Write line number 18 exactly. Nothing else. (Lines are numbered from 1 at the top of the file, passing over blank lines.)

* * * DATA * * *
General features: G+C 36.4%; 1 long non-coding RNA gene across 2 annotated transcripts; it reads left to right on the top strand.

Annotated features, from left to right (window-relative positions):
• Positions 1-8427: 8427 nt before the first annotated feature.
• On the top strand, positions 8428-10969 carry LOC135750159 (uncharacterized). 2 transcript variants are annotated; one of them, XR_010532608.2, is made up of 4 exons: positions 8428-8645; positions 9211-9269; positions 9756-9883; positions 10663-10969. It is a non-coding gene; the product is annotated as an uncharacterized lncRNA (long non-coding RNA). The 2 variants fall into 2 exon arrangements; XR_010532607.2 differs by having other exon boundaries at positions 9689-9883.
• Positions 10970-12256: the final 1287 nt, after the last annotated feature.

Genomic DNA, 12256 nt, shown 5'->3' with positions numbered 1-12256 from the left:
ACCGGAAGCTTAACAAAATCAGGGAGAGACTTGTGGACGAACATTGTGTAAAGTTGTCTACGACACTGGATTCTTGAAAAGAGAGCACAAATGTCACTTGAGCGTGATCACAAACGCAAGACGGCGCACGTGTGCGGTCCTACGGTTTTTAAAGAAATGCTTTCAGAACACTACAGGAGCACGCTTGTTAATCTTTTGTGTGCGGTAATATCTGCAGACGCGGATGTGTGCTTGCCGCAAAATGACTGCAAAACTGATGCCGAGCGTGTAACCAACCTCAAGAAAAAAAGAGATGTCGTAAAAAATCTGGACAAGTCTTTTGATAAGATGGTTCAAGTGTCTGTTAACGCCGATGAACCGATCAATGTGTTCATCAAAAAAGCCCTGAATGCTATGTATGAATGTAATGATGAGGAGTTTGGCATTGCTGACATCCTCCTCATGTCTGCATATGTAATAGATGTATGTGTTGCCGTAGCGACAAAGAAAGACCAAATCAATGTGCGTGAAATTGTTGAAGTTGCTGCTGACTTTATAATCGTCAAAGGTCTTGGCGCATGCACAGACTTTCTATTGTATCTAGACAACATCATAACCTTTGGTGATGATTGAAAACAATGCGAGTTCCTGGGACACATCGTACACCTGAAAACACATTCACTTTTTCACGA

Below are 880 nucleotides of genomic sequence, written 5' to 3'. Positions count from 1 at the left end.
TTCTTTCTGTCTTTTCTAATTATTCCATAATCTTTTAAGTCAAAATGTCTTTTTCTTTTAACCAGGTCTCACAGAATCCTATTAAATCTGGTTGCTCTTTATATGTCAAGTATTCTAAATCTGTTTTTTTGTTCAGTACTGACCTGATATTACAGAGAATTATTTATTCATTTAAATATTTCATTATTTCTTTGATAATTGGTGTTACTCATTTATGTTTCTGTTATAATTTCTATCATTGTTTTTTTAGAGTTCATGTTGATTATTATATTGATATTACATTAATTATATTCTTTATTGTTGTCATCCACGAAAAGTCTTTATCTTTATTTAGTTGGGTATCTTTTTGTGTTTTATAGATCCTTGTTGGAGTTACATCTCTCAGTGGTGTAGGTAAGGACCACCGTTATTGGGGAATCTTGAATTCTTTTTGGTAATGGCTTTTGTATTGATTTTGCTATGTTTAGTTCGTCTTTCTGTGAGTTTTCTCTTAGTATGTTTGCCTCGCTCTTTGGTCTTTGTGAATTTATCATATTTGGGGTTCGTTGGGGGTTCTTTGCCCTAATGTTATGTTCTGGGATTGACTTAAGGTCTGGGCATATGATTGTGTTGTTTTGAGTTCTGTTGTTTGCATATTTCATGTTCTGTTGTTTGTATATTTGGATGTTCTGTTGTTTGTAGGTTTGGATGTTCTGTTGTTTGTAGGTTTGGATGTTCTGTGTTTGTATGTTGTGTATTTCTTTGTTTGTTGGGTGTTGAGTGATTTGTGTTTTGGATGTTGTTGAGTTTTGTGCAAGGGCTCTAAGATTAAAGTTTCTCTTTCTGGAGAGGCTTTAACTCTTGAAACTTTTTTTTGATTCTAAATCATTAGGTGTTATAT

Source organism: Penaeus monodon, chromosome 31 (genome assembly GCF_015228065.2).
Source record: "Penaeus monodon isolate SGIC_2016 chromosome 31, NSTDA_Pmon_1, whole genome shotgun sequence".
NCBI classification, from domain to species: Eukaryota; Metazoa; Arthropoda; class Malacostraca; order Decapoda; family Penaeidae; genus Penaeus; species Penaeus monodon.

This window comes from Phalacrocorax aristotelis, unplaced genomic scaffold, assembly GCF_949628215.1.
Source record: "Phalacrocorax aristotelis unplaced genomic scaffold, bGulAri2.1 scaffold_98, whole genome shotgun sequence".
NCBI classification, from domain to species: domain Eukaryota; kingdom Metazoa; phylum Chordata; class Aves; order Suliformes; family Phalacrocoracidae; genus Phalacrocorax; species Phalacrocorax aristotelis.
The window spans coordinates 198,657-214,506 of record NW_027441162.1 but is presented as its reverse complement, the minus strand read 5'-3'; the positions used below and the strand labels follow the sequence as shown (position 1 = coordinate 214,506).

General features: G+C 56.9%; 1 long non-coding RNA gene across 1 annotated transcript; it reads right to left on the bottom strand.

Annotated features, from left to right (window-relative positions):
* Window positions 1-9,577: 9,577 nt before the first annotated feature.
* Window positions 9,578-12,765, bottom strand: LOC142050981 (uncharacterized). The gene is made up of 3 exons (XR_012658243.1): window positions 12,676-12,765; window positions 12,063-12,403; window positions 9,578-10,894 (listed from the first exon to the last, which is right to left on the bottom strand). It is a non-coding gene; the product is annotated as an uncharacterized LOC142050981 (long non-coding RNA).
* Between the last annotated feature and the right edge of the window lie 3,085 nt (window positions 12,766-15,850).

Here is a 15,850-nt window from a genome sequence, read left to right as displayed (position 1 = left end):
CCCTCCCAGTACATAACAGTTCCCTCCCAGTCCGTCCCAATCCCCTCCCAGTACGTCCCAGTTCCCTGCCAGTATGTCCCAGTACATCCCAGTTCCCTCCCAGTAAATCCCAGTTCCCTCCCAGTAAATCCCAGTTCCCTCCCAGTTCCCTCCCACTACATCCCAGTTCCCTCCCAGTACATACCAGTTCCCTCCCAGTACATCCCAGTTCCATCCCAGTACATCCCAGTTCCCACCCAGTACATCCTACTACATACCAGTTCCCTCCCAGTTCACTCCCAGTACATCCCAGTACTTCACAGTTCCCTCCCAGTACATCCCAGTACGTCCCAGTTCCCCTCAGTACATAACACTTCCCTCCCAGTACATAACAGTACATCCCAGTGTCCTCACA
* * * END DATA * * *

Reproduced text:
Annotated features, from left to right (window-relative positions):